"The business was settled in your presence. Monsieur Claparon gave me no receipt; my acceptances were to be—negotiated. Roguin was to give him—my two hundred and forty thousand francs. He was told that he was to pay for the property definitely. Monsieur Popinot the judge said—The receipt!—but—why do you ask the question?"

"Why ask the question? To know if your two hundred and forty thousand francs are still with Roguin. Roguin was so long connected with you, that perhaps out of decent feeling he may have paid them over to Claparon, and you will escape! But, no! what a fool I am! He has carried off Claparon's money as well! Happily, Claparon had only paid over, to my care, one hundred thousand francs. I gave them to Roguin just as I would give you my purse, and I have no receipt for them. The owners of the land have not received one penny; they have just been talking to me. The money you thought you raised upon your property in the Faubourg du Temple had no existence for you, or the borrower; Roguin has squandered it, together with your hundred thousand francs, which he used up long ago,—and your last hundred thousand as well, for I just remember drawing them from the bank."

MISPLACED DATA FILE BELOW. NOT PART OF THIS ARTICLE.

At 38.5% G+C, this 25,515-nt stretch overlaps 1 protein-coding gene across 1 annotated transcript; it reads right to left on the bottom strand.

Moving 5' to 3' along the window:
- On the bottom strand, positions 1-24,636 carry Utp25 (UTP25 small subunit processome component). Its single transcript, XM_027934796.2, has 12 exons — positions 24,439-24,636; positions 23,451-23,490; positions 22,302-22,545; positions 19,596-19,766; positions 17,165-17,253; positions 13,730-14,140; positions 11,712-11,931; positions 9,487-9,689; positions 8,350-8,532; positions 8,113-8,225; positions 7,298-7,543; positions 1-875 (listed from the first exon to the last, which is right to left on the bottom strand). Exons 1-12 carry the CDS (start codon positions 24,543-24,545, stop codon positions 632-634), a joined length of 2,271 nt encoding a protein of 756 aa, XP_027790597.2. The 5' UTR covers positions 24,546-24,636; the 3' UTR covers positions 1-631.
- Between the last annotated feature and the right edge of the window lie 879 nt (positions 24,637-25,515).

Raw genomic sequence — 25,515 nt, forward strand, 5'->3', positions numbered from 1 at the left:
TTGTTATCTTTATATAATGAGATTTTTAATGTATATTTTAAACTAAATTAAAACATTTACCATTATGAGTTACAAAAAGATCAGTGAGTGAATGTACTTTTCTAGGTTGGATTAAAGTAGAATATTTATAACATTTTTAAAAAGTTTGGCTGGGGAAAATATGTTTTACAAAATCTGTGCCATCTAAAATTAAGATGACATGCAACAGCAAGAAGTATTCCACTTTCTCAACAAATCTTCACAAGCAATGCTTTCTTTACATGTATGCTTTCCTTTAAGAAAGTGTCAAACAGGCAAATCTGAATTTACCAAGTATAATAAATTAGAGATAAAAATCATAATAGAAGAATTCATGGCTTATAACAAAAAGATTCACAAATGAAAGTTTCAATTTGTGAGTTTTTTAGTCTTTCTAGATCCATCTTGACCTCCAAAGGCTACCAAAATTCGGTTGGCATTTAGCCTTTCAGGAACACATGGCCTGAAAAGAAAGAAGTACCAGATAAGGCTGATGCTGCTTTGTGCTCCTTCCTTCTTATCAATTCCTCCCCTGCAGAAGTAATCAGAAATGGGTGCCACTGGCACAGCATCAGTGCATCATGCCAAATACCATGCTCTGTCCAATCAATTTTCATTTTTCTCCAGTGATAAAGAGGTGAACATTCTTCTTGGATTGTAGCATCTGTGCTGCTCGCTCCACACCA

The pupils of Cesar's eyes dilated so enormously that he saw only red flames.